Tory MPs block Broads Bill

CHRIS FISHER, EDP Political Editor A bill to improve the running and safety of the Broads has been unexpectedly blocked in the House of Commons.Norfolk Tory MPs Keith Simpson and Richard Bacon formally objected to the legislation in the chamber today in a move aimed at securing a full debate.

CHRIS FISHER, EDP Political Editor

A bill to improve the running and safety of the Broads has been unexpectedly blocked in the House of Commons.

Norfolk Tory MPs Keith Simpson and Richard Bacon formally objected to the legislation in the chamber today in a move aimed at securing a full debate. But Mr Simpson insisted that “we are not out to destroy it”.

Their action “shocked and surprised” Norwich Labour MP Ian Gibson, who described it as “an ambush”. He was not in the chamber and was expecting that the bill - which he had been asked to support by the Broads Authority - would get a second reading “on the nod”.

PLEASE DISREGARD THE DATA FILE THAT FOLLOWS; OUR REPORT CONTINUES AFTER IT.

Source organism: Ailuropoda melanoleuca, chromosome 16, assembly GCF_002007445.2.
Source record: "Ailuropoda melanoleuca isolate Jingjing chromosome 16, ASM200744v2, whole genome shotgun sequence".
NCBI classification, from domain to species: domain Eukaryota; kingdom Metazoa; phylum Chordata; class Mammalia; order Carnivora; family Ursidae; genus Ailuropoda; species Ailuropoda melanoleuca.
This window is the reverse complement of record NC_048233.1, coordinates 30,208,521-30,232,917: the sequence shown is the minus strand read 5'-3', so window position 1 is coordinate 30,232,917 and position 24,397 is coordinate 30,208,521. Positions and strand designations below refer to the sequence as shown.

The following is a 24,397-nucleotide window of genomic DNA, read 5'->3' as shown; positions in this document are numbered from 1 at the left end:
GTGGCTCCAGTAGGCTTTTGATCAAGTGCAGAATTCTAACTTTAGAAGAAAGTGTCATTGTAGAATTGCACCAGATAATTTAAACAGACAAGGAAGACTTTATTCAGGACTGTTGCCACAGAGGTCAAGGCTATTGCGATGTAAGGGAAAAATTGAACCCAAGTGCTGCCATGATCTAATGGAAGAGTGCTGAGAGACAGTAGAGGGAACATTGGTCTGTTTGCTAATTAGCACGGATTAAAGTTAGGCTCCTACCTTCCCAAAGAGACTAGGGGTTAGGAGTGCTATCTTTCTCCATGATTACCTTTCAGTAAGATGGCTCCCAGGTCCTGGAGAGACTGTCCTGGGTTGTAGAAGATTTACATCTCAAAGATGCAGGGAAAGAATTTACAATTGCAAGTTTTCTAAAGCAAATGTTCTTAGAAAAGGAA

By shouting “object” Mr Bacon and Mr Simpson prevented the private bill from proceeding, and they intend to repeat the ploy next week if they have not received a promise of a debate in which they can put the views of anxious constituents.

Boating interests have been wary of the bill, which seeks to update the Norfolk and Suffolk Broads Act of 1988, give the Broads Authority new power to make the Broads safer to navigate and facilitate funding for maintenance.

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Easy passage for it through the parliamentary waters seemed guaranteed last week when the Broads Authority signed binding legal agreements on its contents with the Yachting Association, British Marine Federation and Inland Waterways Association.

But Mr Bacon, the South Norfolk MP, said there was local concern about the powers the Broads Authority would be given by the bill, and about the level of consultation that had taken place.

“This bill should not go through on the nod. It is too important”, he said. “I want to ensure it is adequately debated and not rubber stamped.” Both he and Mr Simpson said they were confident that the government would eventually agree to a debate in its own parliamentary time.